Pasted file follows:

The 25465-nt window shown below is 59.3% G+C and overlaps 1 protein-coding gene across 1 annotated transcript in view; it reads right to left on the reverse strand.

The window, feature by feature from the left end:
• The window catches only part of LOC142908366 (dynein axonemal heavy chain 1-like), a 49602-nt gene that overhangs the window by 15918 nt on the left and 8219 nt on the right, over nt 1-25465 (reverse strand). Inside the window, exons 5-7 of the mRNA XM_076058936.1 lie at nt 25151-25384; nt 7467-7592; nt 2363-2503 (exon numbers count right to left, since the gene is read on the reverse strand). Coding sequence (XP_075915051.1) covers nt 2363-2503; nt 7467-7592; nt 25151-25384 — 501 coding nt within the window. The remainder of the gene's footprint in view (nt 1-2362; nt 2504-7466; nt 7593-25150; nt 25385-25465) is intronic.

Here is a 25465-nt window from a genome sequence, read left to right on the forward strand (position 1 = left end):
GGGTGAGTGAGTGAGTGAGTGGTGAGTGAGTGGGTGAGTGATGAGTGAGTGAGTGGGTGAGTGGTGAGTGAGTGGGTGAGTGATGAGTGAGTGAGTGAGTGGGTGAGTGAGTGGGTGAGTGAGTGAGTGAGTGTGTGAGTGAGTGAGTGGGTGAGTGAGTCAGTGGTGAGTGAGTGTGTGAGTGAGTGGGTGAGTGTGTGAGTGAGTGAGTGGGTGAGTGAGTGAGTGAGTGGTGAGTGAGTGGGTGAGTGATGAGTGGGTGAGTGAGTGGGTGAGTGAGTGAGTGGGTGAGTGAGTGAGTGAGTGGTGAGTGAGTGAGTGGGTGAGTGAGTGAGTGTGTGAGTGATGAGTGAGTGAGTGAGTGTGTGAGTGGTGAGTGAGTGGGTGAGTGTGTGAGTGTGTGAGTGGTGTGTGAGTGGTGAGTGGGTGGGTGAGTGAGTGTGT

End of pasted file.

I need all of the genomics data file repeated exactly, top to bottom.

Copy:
The 25465-nt window shown below is 59.3% G+C and overlaps 1 protein-coding gene across 1 annotated transcript in view; it reads right to left on the reverse strand.

The window, feature by feature from the left end:
• The window catches only part of LOC142908366 (dynein axonemal heavy chain 1-like), a 49602-nt gene that overhangs the window by 15918 nt on the left and 8219 nt on the right, over nt 1-25465 (reverse strand). Inside the window, exons 5-7 of the mRNA XM_076058936.1 lie at nt 25151-25384; nt 7467-7592; nt 2363-2503 (exon numbers count right to left, since the gene is read on the reverse strand). Coding sequence (XP_075915051.1) covers nt 2363-2503; nt 7467-7592; nt 25151-25384 — 501 coding nt within the window. The remainder of the gene's footprint in view (nt 1-2362; nt 2504-7466; nt 7593-25150; nt 25385-25465) is intronic.

Here is a 25465-nt window from a genome sequence, read left to right on the forward strand (position 1 = left end):
GGGTGAGTGAGTGAGTGAGTGGTGAGTGAGTGGGTGAGTGATGAGTGAGTGAGTGGGTGAGTGGTGAGTGAGTGGGTGAGTGATGAGTGAGTGAGTGAGTGGGTGAGTGAGTGGGTGAGTGAGTGAGTGAGTGTGTGAGTGAGTGAGTGGGTGAGTGAGTCAGTGGTGAGTGAGTGTGTGAGTGAGTGGGTGAGTGTGTGAGTGAGTGAGTGGGTGAGTGAGTGAGTGAGTGGTGAGTGAGTGGGTGAGTGATGAGTGGGTGAGTGAGTGGGTGAGTGAGTGAGTGGGTGAGTGAGTGAGTGAGTGGTGAGTGAGTGAGTGGGTGAGTGAGTGAGTGTGTGAGTGATGAGTGAGTGAGTGAGTGTGTGAGTGGTGAGTGAGTGGGTGAGTGTGTGAGTGTGTGAGTGGTGTGTGAGTGGTGAGTGGGTGGGTGAGTGAGTGTGT